great with Les Caveliers being the best of them (you can stay in the carpark here for free if you can find a spot) And then there is always the opportunity to hit Spain if the swell is big enough for the long drive to Mundaka. Portugal - Great plcae apart from the cold water ( a summer suit is needed even in the summer.) Fly to Faro in the Algarve (prices start from £100 even in peak season) and work your way up the west coast Sagres is great laided back and when the wind drops a good fun hollow wave. Head up to the Peniche peninsular for a really good time. Super Tubos if you can stomach the smell is fantastic. Gran Canaria - Great wave for bodyboards and a bit of winter sun. The really quality waves here are too shallow for stnd up's so better to go to one of the other islands. Keep an eye on your kit and your mouth as the locals are quick witrh their fingers and their fists. A flight and accomodation can be as little as £150 but you will need to hire a car as they send you to the busy south of the island, waves are in the North East. Will do a U.K. unofficial if this is useful to anyone. Don't want to rattle on if it is dull.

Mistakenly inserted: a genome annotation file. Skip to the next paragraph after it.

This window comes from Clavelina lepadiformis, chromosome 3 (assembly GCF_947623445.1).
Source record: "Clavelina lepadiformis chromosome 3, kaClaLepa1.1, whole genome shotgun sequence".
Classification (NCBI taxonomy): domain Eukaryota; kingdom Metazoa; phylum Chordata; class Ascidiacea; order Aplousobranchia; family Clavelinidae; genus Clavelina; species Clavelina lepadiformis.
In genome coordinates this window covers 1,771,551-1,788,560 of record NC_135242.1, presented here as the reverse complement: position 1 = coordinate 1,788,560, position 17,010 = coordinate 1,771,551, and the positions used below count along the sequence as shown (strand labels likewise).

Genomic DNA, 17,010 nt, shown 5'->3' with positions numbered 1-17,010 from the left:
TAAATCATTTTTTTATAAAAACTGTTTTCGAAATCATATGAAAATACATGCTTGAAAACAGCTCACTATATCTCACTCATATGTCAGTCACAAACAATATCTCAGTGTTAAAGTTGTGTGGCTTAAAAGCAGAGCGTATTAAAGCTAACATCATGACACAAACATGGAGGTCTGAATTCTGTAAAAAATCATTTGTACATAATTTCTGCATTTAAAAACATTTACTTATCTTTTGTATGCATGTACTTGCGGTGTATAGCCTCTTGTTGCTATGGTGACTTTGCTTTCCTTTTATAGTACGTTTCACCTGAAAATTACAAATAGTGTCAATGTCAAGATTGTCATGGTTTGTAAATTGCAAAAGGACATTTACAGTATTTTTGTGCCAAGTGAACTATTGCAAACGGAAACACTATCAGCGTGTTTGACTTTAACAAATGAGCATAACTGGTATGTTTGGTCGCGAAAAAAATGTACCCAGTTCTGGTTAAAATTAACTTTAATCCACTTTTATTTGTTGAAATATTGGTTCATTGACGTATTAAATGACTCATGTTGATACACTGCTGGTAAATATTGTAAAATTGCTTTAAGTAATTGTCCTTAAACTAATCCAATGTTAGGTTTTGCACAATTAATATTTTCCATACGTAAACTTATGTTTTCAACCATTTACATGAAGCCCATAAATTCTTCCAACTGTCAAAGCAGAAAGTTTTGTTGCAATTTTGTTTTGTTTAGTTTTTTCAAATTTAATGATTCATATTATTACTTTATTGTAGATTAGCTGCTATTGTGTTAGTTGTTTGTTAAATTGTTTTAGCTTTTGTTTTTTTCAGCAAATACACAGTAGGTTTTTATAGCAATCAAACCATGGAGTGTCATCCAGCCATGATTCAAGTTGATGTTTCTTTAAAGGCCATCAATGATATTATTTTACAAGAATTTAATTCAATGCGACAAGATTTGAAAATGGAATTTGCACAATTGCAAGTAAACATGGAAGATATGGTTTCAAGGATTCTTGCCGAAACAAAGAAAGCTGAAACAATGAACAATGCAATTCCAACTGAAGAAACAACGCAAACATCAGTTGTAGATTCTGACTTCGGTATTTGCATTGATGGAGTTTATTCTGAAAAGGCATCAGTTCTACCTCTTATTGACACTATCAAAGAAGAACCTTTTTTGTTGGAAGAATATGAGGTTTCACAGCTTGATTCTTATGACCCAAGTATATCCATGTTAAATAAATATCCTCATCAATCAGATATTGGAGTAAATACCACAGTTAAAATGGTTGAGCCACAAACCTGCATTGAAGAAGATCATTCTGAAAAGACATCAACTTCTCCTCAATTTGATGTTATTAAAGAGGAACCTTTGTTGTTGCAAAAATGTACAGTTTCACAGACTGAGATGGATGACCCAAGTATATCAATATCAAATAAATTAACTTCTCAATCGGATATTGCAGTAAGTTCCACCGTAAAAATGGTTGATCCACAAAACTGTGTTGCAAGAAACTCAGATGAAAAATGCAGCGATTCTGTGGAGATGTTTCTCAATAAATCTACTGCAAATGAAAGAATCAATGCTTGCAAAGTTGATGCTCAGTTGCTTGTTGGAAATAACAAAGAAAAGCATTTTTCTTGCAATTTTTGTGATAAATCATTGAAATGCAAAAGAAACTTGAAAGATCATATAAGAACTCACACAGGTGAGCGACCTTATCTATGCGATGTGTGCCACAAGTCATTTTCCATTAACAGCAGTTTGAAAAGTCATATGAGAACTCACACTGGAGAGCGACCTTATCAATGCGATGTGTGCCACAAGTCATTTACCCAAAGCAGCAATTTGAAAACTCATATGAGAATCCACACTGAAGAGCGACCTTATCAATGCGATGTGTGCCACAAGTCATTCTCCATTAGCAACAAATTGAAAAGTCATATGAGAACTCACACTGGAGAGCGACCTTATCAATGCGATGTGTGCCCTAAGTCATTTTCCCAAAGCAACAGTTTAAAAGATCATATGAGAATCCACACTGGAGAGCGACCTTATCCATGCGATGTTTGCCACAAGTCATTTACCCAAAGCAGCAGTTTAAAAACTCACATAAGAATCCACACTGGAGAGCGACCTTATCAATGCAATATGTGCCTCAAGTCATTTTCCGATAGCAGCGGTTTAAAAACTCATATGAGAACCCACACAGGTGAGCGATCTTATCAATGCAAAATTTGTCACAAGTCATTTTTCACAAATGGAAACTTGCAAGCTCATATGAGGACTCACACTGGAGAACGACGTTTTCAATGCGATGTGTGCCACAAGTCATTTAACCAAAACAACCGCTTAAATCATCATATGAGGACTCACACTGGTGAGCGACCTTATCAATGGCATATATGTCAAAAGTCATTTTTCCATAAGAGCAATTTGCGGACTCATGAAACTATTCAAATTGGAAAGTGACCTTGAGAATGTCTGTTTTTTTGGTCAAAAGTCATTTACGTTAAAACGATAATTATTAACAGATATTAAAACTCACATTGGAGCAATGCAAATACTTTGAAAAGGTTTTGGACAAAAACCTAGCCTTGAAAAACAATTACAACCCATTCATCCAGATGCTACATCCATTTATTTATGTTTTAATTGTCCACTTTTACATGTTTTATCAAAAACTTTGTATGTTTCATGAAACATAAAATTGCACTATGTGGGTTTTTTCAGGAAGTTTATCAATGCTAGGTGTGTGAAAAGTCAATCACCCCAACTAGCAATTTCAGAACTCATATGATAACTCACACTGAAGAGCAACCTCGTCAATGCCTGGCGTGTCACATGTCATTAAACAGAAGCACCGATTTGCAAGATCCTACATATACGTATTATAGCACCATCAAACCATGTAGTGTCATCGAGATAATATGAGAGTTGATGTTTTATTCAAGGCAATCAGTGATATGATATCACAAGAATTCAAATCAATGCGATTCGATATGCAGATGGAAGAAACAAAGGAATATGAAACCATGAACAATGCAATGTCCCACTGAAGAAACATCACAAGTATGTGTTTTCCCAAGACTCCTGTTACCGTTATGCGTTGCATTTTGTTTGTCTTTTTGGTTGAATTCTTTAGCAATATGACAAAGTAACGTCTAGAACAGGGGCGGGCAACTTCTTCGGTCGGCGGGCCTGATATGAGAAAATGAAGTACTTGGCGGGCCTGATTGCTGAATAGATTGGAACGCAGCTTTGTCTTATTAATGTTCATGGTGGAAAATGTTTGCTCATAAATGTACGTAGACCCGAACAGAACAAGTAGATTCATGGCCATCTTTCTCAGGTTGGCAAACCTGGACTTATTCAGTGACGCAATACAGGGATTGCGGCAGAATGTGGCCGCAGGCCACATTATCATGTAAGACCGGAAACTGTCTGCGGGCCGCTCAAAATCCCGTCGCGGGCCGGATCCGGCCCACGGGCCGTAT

Surfing is one of the fastest developing sports in the world today. First practiced by the ancient Polonesians, the tradition was set forth by mostly fishermen, "Men of the sea." Nowadays though, anybody and everybody can surf. Surfing is the art of riding the face of a wave, that was born hundreds of miles away in a storm. This "art", as all surfers like to call it (as opposed to a "sport"), requires a good sense of balance, and a love of the ocean. Learning to surf is not an easy task, it also requires a lot of dedication. Learning to sit up right on your board, or even to paddle the right way can be a hard task. If you do not know what you are doing, thanks to nobody actually telling you, you could be at it for months. Surfing changes you a lot. Everybody believes that once you've started surfing you're immediately going to start wearing sandals and board shorts everywhere. Well, that's kind of true, but not quite...You don't actually have to, but it becomes a kind of instinct to go for the more comfortable, instead of the stylish. The surfing lifestyle is unique. Once you start surfing, you start worrying less about stuff that you would have worried about before. Surfing generally inspires a punk theme: surfers want the freedom to do what they want, when they want to do it. Gear Basically your gear as a surfer will consist out of your board, your clothes and then some extra goodies like wax and a leash. Luckily for you surfing is not an expensive sport like, say, for instance windsurfing. Your gear will be easy to maintain and cost effective . The Board When you think of buying your gear, keep in mind that you're still a beginner, and thus to buy expensive gear could be unwise at this stage. Rather start off with a used board, because chances are good that you will ding it just carrying it around. There are three basic types of boards: Shortboard The